Tuesday, September 25, 2012

Election 2012: Is TV Relevant?

A recent post on MediaPost's TV Board blog suggests that television is becoming increasingly irrelevant in elections.  In it, Gary Holmes points to the minimal impact of the two major party conventions on surveys of candidate preference and the large declines in audience size.  While the decline in viewing isn't good, he turns to the demographic mix of convention coverage audiences for an explanation.  On each convention's final night, more than half of the TV audience was aged 55 or older; and more critically, those 18-34 made up only 15% of Democratic primary viewers, and 11% of Republican primary viewers.  News channels and shows skew older anyway, but not as extremely as live election event coverage seems to.  TV news and political coverage of the conventions just don't seem to be reaching uncommitted or swing voters in the electorate.
  History suggests that the audiences for the coming Presidential debates won't attract many of that segment of the electorate either - the debate audiences will most likely continue to primarily attract the older, committed partisans of the candidates, looking to score the hits like a prize fight judge.  And afterwards, there's likely to be a lot of punditry about disinterested and lazy publics failing to devote their attention to these "serious" debates.  However, I'll suggest that its increasingly rational for people looking for reliable information on which to base their vote to ignore the live coverage of the upcoming Presidential debates.  History shows that modern televised Presidential Debates rarely offer rational  discussion of the issues and positions. Rather, they're all about the candidates getting their pre-scripted talking points in (rather than providing meaningful answers to the actual questions asked), and the moderators doing their best to trigger "gotcha" moments about trivialities (rather than addressing and exploring the substantial candidate differences on critically important and pressing issues).  Modern debates don't have much impact unless a candidate makes a grievous error - which will be massively covered in the following weeks.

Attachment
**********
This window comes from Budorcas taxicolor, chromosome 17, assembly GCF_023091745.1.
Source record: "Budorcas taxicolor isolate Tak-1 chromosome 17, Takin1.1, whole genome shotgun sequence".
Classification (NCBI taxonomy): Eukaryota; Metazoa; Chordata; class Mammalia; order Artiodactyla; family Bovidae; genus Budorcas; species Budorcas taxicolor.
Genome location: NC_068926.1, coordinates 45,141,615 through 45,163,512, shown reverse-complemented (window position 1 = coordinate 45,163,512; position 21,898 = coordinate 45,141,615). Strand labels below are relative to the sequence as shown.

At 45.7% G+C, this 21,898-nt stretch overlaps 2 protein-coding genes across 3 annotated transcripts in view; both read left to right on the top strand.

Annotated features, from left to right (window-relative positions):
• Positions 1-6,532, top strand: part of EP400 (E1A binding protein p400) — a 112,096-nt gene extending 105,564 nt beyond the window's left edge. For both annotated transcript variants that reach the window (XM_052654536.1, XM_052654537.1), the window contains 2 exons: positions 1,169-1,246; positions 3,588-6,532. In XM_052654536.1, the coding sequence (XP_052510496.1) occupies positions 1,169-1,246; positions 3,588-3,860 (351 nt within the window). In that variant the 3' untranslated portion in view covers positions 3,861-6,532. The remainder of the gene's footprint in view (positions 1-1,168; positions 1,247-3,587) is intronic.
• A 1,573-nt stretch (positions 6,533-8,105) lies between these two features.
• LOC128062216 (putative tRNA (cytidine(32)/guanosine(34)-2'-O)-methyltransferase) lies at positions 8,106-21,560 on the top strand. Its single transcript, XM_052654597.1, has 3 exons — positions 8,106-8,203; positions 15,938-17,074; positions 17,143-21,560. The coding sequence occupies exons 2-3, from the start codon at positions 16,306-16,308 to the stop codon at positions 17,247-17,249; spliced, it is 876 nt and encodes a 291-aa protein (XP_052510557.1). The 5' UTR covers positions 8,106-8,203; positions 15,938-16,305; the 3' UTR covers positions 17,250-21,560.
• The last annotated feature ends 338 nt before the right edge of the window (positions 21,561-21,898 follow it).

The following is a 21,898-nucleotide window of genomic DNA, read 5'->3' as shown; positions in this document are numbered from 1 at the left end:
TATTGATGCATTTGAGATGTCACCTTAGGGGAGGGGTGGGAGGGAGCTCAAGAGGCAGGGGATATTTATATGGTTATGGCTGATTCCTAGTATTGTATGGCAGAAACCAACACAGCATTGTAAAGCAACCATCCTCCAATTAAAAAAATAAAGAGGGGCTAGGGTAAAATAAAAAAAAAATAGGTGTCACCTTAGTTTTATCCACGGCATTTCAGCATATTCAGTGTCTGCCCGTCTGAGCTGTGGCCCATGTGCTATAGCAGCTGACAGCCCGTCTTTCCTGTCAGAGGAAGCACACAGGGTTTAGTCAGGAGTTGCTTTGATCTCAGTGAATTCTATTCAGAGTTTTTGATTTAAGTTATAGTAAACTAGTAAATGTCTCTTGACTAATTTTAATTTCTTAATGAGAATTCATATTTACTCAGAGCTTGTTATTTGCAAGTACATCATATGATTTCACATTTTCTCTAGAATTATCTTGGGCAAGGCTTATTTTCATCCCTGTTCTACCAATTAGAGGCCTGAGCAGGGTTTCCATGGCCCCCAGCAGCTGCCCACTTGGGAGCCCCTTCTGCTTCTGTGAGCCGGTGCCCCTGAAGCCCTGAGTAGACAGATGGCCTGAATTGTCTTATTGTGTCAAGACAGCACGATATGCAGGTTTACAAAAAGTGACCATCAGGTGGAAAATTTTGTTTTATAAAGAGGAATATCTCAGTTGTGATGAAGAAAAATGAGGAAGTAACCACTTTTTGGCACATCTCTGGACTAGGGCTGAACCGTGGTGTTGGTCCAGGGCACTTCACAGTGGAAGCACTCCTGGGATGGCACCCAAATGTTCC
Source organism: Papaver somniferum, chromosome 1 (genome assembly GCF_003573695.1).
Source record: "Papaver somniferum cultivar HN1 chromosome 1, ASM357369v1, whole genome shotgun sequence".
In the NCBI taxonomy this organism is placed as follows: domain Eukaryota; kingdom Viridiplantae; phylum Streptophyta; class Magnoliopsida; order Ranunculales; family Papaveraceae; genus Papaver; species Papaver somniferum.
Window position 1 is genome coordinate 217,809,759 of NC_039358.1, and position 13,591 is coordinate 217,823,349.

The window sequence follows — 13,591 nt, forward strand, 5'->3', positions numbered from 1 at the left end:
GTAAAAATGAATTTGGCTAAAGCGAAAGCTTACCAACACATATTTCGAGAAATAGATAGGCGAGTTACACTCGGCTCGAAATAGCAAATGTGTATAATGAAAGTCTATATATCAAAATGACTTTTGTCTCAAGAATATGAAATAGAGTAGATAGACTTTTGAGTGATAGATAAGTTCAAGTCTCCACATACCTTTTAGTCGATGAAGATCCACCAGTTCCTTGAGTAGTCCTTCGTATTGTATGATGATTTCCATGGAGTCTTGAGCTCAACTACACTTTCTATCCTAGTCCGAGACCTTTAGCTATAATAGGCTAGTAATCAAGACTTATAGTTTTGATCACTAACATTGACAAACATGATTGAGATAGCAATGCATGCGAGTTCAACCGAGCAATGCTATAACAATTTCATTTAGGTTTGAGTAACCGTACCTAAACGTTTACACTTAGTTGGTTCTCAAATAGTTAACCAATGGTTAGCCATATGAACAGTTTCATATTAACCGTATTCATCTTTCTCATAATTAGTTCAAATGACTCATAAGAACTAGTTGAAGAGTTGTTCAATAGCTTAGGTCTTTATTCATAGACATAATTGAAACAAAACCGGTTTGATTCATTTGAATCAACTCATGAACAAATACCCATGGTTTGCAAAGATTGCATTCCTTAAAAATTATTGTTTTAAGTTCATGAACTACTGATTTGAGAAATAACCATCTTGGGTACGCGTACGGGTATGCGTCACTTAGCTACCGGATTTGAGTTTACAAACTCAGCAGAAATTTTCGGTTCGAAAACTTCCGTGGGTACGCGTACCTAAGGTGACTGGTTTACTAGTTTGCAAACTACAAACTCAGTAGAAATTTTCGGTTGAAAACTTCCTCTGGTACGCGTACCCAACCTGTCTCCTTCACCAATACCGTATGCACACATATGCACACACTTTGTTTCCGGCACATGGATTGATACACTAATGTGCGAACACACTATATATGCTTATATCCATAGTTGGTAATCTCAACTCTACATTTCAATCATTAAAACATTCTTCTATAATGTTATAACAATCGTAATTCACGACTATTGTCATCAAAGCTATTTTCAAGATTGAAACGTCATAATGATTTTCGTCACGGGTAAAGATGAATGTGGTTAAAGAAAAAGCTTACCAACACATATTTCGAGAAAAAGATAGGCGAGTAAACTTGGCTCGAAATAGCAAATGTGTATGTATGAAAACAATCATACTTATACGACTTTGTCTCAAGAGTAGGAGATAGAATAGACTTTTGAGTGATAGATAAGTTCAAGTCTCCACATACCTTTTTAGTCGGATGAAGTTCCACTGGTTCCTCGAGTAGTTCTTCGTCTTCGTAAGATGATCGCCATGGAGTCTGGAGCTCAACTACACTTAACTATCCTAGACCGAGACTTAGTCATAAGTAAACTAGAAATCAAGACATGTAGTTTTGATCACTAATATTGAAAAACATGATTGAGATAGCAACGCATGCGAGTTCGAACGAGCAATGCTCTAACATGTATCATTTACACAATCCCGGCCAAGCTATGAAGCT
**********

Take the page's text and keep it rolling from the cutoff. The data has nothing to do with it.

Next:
Well, then, what about political advertising, slated to reach stratospheric levels this year?  The trouble with having a lot of political advertising is that you have a lot of political advertising.  TV stations and networks will be awash in multiple airings of attack ads - but ads, and particularly political ads, can quickly reach a saturation point beyond which they have little, if any, positive impact.  (Personally, I identify most of them in the first few seconds and immediately change channels - particularly attack ads)
Anecdotal evidence from the last few weeks might even suggest a backlash.  In the last few weeks, mainstream news media, television in particular, have trumpeted multiple claims that Romney "gaffes" have ended his campaign, a plethora of Obama campaign attack ads (labeled misleading and dishonest by fact-checkers) and additional buys for a PAC ad blasting Romney that even the Obama campaign said was dishonest and inappropriate.  And the result of this avalanche of all this negativity from television on Romney's support and approval levels?  National tracking polls show him picking up support from voters, to the point that he's come from several percentage points down, to being tied with (or slightly leading) Obama.
  But the money's been raised, and will be spent.  Attack ads will flourish and will likely to become really dirty and dishonest as the election nears (when the folks running campaigns calculate that it's too late for preposterous claims to be challenged effectively).  But by then, one hopes, a lot of people will have already tuned them out - and perhaps even tuned out the channels, stations, and programs they appear on (I predict a big increase in delayed viewing, as DVR let you quickly skip the nastyness).  And television, in terms of news coverage and live coverage of political events will become even less relevant.
  I do think that TV could correct the trend if it wanted to - but when media think partisanship and conflict drives ratings and profits, it doesn't seem likely.  So to the American electorate - let's make TV irrelevant in elections.  Maybe then the TV's incentives will shift to providing objective reporting and analysis instead of the current incentives to uncritically repeat partisan talking points.

Source - Is Television Becoming Irrelevant to the Election?TV Board, a MediaPost blog

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